I’m not an expert on the subject. However, if someone asked me to name the 20th century’s best singers of the so-called Great American Songbook, I’d reel off names such as Frank Sinatra, Nat Cole, Ella Fitzgerald, Billie Holiday, Sarah Vaughan, Tony Bennett, Peggy Lee, Louis Armstrong and Fred Astaire. My list is hardly complete or definitive. But it contains excellent talent without a doubt.
All the entertainers on my list were contemporaries, their careers overlapping one another’s during various decades. A sad note is that only one member of the list is still with us, Tony Bennett, whose professional musical life took hold in 1949 (1949!). Sixty-six years later he continues to go strong. The man is 89 years old now and in good voice. He records regularly and likewise tours the world. He, to me, is a phenomenon. A wonder.
A few weeks ago I caught a track on the radio from one of his albums. It was a melancholy song, beautifully sung. His accompaniment was only one instrument, a piano. I thought that the selection probably came from The Tony Bennett/Bill Evans Album, a 1975 release pairing Bennett with the esteemed jazz pianist. That album has achieved iconic status over the years. But I was wrong. The song — and I can’t remember which one I heard — was a brand new recording from the lovely album by Tony Bennett and Bill Charlap titled The Silver Lining: The Songs Of Jerome Kern.
Recently I listened twice to The Silver Lining in its entirety. And I listened to a few cuts from the Bennett/Evans duet album too. These albums are separated by 40 years. And you know what? Tony’s voice is nearly as good now as it was then. It has lost a little power, strains a bit occasionally. But it remains quite great. I find this most incredible. Has there ever been another gifted vocalist whose pipes have held up so well in his or her very advanced years? I can’t think of anyone. Please let me know if you can.
Jerome Kern was a top composer during the first half of the 1900s. He wrote with a host of smart and classy lyricists, Oscar Hammerstein II, Dorothy Fields and Ira Gershwin among them. The Silver Lining presents some of Kern’s best-known, and best, compositions. For example, The Last Time I Saw Paris, All The Things You Are, I Won’t Dance. There are 14 tracks on the record. Bennett sings on all of them. Bill Charlap, a refined and tasteful jazz piano player, is Tony’s sole partner on three. Charlap’s jazz pianist wife, Renee Rosnes, adds a second piano on four songs. On the remaining tracks, Charlap is joined by his longtime collaborators, Peter Washington on bass and Kenny Washington (no relation) on drums.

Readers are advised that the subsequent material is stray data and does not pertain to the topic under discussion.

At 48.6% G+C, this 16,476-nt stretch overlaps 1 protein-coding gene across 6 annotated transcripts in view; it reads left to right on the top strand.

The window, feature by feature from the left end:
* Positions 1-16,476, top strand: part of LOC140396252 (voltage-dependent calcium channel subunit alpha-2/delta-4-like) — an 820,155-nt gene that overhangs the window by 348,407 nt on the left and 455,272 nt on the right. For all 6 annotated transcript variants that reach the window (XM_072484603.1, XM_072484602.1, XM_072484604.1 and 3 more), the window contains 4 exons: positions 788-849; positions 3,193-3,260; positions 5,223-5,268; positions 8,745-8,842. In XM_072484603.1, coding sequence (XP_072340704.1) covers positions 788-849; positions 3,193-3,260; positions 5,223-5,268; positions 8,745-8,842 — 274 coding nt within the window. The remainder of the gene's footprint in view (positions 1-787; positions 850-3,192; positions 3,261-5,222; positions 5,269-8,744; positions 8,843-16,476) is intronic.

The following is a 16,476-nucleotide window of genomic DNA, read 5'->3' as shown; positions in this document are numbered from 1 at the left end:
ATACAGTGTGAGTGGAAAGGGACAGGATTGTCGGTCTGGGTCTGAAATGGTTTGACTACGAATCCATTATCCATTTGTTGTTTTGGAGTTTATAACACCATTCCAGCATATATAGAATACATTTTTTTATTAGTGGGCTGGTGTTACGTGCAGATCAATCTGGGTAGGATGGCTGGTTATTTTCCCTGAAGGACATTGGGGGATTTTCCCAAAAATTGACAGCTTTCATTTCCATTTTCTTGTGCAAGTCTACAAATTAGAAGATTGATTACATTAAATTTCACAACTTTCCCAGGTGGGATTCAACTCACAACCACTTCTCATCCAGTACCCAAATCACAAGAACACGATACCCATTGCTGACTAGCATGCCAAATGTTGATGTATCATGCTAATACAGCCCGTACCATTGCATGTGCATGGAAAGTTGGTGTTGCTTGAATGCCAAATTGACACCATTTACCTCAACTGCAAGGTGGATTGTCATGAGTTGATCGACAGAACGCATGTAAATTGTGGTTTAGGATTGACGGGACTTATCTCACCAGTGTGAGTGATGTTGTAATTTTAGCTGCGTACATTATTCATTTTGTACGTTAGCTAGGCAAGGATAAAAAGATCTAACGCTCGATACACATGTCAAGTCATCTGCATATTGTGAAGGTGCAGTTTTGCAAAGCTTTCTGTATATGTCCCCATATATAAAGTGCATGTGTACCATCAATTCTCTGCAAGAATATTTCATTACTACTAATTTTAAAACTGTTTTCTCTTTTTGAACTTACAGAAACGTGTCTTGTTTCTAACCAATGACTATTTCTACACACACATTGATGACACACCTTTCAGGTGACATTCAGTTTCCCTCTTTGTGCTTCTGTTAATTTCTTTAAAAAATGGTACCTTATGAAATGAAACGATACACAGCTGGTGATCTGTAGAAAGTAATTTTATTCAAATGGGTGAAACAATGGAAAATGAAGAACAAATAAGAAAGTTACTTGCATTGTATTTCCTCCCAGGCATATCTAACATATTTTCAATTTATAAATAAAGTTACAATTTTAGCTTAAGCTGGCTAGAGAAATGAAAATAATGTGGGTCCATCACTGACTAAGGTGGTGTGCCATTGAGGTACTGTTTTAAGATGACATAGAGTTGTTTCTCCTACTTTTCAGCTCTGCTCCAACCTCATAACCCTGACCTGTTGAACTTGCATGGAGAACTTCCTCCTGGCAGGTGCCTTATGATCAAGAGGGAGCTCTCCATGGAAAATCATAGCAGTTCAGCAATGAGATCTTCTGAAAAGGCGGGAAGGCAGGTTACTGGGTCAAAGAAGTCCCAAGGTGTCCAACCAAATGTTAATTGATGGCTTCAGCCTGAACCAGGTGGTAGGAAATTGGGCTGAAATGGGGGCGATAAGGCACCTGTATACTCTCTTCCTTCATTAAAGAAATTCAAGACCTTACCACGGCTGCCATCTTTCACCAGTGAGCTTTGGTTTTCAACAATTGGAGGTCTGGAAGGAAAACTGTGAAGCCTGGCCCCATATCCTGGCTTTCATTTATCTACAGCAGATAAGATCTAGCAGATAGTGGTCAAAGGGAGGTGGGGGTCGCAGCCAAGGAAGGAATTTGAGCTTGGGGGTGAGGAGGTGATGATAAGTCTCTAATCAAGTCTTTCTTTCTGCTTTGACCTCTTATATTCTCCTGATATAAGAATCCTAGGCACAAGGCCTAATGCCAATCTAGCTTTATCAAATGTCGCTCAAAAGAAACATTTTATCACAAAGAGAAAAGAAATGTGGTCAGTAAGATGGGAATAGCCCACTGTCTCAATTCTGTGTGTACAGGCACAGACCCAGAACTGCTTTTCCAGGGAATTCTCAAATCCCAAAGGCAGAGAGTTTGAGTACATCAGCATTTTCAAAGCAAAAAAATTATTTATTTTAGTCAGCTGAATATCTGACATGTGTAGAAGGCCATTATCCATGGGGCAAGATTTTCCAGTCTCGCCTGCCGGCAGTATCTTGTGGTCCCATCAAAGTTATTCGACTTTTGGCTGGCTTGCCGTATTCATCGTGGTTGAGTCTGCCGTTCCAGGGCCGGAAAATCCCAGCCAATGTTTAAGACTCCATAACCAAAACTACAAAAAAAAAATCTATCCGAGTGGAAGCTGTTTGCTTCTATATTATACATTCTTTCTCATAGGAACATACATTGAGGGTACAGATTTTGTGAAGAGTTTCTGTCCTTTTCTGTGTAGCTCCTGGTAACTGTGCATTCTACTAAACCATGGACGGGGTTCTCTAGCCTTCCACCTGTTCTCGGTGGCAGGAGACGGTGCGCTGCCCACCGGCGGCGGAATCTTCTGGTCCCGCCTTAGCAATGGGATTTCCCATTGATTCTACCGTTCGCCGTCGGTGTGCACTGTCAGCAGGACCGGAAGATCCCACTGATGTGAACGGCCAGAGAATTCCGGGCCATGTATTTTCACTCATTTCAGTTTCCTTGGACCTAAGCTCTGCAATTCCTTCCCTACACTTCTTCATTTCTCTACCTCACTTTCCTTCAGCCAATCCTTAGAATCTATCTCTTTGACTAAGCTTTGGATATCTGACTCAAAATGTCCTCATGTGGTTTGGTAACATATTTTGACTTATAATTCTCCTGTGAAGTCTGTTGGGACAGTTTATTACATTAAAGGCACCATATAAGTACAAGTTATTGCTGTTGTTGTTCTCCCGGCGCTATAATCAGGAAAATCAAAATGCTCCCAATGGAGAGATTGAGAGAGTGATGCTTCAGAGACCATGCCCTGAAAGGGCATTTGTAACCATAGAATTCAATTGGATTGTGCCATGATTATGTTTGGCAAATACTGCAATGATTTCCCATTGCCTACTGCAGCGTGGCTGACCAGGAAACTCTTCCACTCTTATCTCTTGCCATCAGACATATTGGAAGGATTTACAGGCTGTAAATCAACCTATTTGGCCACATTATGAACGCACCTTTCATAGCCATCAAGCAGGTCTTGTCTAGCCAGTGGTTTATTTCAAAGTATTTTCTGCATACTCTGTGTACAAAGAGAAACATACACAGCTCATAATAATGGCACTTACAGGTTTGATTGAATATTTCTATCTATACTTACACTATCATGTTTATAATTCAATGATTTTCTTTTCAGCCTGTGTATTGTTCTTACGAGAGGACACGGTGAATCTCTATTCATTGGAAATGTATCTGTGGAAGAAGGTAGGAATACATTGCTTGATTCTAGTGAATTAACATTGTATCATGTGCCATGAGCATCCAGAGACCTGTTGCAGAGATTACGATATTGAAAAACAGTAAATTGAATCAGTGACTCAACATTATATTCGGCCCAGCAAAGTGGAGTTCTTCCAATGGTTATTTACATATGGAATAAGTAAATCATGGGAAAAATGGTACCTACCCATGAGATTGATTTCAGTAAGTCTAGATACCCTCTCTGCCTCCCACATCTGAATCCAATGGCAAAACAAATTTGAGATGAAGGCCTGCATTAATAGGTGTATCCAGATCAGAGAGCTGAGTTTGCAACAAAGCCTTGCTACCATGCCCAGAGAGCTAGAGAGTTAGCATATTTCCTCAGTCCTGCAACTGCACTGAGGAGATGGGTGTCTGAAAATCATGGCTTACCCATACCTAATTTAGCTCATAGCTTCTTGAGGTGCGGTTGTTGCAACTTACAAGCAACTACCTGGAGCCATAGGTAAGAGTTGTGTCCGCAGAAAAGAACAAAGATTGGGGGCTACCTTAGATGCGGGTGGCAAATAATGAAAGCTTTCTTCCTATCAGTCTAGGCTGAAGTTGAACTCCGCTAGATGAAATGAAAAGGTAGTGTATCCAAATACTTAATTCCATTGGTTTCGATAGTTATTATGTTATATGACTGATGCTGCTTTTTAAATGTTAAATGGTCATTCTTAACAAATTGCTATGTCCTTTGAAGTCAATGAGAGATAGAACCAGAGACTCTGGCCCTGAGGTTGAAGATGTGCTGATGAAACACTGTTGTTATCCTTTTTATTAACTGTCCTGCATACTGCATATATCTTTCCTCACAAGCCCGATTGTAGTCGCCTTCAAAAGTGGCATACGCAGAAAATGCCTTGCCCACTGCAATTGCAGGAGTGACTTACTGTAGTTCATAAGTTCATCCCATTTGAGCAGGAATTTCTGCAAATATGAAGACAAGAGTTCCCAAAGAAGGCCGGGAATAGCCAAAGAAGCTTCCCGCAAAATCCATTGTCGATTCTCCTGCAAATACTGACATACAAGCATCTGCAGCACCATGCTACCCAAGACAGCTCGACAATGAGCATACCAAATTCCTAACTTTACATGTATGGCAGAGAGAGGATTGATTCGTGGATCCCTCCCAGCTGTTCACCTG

Overall I find this album to be sublime. The instrumentation is understated. Bennett’s vocalizing is poignant and incisive. He plumbs the depths of the tunes’ lyrics and adds some explosive high notes at the conclusions of a few songs to show that he still has it. If you’re a Tony fan, you should own The Silver Lining.
So, what’s the deal with Tony Bennett? How has he managed not only to survive, but to thrive? Well, genetics more than anything probably accounts for Tony’s long life. As for thriving, we all might learn from his outlook on and approach to life. Tony Bennett always has seemed to me to be a down-to-earth and nice guy, and also in possession of wisdom. There is a fine article about him in the December 2015 issue of DOWNBEAT magazine (the article is not online, so I can’t provide a link). Two quotes from the piece are very telling. In one he says: “I can’t believe that I’m 89. I stay in shape. I take good care of myself. I got rid of all bad habits. When I was younger, I was pretty wild, doing a lot of foolish stuff. I stopped all of that and I got back to how to sing properly.” And in another he says: “I think life is a magnificent gift. We should all enjoy the fact that we’re living on an unbelievable planet that’s loaded with education and love and beauty.”
It’s not coincidental that the song Look For The Silver Lining concludes the Bennett/Charlap album. George “Buddy” DeSylva’s lyrics are fully in tune with Tony Bennett’s take on the human situation. Give a listen:
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